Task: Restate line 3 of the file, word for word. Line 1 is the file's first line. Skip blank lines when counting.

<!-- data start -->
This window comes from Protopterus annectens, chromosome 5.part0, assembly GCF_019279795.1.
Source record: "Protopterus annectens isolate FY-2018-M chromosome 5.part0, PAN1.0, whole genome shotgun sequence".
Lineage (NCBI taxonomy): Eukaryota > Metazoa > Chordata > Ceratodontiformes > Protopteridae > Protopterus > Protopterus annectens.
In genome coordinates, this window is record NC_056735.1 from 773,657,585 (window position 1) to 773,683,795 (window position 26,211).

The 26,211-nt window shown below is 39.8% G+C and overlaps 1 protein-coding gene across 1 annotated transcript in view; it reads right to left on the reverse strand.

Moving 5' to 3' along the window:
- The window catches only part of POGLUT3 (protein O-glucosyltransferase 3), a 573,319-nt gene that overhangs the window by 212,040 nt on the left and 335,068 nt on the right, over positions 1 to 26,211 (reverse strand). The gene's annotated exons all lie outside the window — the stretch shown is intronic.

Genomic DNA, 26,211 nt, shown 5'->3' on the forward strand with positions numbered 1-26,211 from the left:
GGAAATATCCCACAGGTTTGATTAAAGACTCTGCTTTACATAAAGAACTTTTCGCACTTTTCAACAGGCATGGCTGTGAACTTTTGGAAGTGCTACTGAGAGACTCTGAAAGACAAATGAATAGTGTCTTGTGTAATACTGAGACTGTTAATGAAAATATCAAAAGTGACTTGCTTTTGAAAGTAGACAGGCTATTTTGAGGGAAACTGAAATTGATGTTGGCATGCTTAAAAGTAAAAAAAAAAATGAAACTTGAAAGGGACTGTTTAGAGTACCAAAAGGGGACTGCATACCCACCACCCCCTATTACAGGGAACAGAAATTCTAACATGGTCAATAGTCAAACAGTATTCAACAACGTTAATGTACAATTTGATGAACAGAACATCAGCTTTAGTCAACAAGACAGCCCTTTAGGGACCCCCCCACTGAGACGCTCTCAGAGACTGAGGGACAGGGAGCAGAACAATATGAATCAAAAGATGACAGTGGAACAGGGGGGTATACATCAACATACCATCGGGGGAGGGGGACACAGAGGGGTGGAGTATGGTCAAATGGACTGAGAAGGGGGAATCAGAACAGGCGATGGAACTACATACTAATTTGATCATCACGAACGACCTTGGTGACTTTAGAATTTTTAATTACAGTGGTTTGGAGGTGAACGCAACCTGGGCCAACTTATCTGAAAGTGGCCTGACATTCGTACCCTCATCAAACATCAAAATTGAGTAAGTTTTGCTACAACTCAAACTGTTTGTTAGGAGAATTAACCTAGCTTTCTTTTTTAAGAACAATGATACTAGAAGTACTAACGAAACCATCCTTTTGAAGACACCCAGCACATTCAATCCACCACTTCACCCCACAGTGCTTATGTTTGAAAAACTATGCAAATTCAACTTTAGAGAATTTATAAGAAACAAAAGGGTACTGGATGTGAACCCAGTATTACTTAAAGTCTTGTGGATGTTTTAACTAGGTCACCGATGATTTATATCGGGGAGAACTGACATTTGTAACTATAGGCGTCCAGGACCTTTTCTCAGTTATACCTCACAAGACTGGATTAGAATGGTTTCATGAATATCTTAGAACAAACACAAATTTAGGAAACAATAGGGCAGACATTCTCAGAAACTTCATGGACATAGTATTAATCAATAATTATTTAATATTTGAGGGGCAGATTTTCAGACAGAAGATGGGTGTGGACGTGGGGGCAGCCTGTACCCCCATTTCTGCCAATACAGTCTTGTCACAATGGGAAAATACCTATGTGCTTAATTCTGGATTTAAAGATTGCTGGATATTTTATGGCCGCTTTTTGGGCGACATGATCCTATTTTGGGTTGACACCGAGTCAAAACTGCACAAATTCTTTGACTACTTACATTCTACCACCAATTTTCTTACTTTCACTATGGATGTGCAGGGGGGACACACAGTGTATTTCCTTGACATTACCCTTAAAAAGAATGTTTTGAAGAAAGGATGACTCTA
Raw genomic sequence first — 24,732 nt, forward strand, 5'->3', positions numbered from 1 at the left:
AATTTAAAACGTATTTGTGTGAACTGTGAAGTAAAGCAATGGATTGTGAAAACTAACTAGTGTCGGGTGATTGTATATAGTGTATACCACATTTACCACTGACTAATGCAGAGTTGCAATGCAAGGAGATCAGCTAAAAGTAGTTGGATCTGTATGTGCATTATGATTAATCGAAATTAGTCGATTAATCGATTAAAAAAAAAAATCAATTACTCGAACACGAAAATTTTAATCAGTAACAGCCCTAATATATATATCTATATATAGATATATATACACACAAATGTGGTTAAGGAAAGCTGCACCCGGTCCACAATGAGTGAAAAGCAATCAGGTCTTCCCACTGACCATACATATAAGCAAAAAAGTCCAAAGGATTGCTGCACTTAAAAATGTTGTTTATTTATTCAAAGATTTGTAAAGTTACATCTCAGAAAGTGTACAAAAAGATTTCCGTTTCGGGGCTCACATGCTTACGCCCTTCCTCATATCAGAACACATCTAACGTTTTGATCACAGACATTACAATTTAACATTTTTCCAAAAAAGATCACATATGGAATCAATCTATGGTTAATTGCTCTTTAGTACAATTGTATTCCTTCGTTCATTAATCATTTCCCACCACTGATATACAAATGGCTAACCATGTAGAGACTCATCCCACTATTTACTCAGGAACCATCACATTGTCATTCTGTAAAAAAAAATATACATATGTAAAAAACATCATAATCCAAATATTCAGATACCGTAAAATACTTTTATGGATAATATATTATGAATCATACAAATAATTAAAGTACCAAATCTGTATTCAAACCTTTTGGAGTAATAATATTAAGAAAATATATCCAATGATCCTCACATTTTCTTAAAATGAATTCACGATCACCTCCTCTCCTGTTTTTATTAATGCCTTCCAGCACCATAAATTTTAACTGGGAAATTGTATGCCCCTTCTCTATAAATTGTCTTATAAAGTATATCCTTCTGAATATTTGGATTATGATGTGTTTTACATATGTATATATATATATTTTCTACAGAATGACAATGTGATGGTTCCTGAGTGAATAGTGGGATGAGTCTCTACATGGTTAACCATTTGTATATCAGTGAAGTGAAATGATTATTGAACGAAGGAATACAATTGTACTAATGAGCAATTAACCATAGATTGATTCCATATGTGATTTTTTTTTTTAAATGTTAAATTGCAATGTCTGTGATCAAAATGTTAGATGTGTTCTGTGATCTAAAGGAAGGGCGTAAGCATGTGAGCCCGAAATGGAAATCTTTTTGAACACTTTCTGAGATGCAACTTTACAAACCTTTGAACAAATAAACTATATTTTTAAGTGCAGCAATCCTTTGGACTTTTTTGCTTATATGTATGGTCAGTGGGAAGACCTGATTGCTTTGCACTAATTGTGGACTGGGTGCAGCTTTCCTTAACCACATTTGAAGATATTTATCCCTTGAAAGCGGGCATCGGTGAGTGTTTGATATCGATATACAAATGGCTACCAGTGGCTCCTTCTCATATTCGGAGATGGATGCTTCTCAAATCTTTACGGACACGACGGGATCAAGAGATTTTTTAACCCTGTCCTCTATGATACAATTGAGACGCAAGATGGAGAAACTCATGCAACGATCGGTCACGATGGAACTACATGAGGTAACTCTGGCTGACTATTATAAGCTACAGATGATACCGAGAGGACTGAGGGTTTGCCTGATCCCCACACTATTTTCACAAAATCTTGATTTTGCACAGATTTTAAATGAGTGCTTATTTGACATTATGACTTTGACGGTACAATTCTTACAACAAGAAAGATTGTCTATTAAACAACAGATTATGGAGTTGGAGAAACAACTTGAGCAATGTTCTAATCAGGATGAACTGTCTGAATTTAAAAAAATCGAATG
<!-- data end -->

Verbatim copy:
Lineage (NCBI taxonomy): Eukaryota > Metazoa > Chordata > Ceratodontiformes > Protopteridae > Protopterus > Protopterus annectens.